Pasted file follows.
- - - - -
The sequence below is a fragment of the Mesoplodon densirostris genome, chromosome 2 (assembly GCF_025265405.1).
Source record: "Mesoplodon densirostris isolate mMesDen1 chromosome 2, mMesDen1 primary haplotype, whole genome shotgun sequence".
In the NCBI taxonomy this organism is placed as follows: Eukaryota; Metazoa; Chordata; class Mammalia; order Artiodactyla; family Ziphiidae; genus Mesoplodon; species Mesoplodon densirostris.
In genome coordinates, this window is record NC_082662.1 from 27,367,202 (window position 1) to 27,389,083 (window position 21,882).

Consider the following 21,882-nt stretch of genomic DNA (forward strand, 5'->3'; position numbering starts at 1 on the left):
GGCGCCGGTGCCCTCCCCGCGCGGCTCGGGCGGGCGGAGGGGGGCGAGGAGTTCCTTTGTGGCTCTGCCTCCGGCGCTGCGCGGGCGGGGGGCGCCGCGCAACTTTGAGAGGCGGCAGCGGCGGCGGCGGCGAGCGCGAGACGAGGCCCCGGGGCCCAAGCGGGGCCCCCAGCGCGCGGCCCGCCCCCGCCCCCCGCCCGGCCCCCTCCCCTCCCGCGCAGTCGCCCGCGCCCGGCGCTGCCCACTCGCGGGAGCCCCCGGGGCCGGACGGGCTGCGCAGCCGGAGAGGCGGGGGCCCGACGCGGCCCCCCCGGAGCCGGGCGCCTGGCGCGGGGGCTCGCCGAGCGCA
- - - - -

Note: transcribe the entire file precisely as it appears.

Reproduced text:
The sequence below is a fragment of the Mesoplodon densirostris genome, chromosome 2 (assembly GCF_025265405.1).
Source record: "Mesoplodon densirostris isolate mMesDen1 chromosome 2, mMesDen1 primary haplotype, whole genome shotgun sequence".
In the NCBI taxonomy this organism is placed as follows: Eukaryota; Metazoa; Chordata; class Mammalia; order Artiodactyla; family Ziphiidae; genus Mesoplodon; species Mesoplodon densirostris.
In genome coordinates, this window is record NC_082662.1 from 27,367,202 (window position 1) to 27,389,083 (window position 21,882).

Consider the following 21,882-nt stretch of genomic DNA (forward strand, 5'->3'; position numbering starts at 1 on the left):
GGCGCCGGTGCCCTCCCCGCGCGGCTCGGGCGGGCGGAGGGGGGCGAGGAGTTCCTTTGTGGCTCTGCCTCCGGCGCTGCGCGGGCGGGGGGCGCCGCGCAACTTTGAGAGGCGGCAGCGGCGGCGGCGGCGAGCGCGAGACGAGGCCCCGGGGCCCAAGCGGGGCCCCCAGCGCGCGGCCCGCCCCCGCCCCCCGCCCGGCCCCCTCCCCTCCCGCGCAGTCGCCCGCGCCCGGCGCTGCCCACTCGCGGGAGCCCCCGGGGCCGGACGGGCTGCGCAGCCGGAGAGGCGGGGGCCCGACGCGGCCCCCCCGGAGCCGGGCGCCTGGCGCGGGGGCTCGCCGAGCGCA